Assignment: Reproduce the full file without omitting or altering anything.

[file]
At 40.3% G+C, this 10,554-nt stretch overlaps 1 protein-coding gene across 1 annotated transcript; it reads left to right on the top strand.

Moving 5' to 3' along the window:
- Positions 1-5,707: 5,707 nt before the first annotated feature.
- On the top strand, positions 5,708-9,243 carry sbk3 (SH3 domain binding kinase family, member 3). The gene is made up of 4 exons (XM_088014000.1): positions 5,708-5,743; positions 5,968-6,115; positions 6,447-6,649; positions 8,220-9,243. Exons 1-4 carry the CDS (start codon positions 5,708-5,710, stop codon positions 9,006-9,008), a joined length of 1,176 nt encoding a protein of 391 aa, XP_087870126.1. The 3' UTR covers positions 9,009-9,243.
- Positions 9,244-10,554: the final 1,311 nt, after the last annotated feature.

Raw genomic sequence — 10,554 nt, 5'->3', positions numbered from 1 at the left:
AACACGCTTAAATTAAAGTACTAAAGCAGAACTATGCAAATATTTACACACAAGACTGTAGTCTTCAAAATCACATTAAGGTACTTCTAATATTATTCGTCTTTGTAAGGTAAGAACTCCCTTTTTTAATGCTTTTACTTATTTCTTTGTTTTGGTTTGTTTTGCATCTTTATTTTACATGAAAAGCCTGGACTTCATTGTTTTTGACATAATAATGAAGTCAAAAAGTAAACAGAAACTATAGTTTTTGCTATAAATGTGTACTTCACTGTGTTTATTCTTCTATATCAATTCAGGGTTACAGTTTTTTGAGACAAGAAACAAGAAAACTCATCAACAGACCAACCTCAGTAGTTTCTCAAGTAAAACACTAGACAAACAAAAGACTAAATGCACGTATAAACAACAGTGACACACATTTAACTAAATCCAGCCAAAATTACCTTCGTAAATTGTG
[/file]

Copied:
At 40.3% G+C, this 10,554-nt stretch overlaps 1 protein-coding gene across 1 annotated transcript; it reads left to right on the top strand.

Moving 5' to 3' along the window:
- Positions 1-5,707: 5,707 nt before the first annotated feature.
- On the top strand, positions 5,708-9,243 carry sbk3 (SH3 domain binding kinase family, member 3). The gene is made up of 4 exons (XM_088014000.1): positions 5,708-5,743; positions 5,968-6,115; positions 6,447-6,649; positions 8,220-9,243. Exons 1-4 carry the CDS (start codon positions 5,708-5,710, stop codon positions 9,006-9,008), a joined length of 1,176 nt encoding a protein of 391 aa, XP_087870126.1. The 3' UTR covers positions 9,009-9,243.
- Positions 9,244-10,554: the final 1,311 nt, after the last annotated feature.

Raw genomic sequence — 10,554 nt, 5'->3', positions numbered from 1 at the left:
AACACGCTTAAATTAAAGTACTAAAGCAGAACTATGCAAATATTTACACACAAGACTGTAGTCTTCAAAATCACATTAAGGTACTTCTAATATTATTCGTCTTTGTAAGGTAAGAACTCCCTTTTTTAATGCTTTTACTTATTTCTTTGTTTTGGTTTGTTTTGCATCTTTATTTTACATGAAAAGCCTGGACTTCATTGTTTTTGACATAATAATGAAGTCAAAAAGTAAACAGAAACTATAGTTTTTGCTATAAATGTGTACTTCACTGTGTTTATTCTTCTATATCAATTCAGGGTTACAGTTTTTTGAGACAAGAAACAAGAAAACTCATCAACAGACCAACCTCAGTAGTTTCTCAAGTAAAACACTAGACAAACAAAAGACTAAATGCACGTATAAACAACAGTGACACACATTTAACTAAATCCAGCCAAAATTACCTTCGTAAATTGTG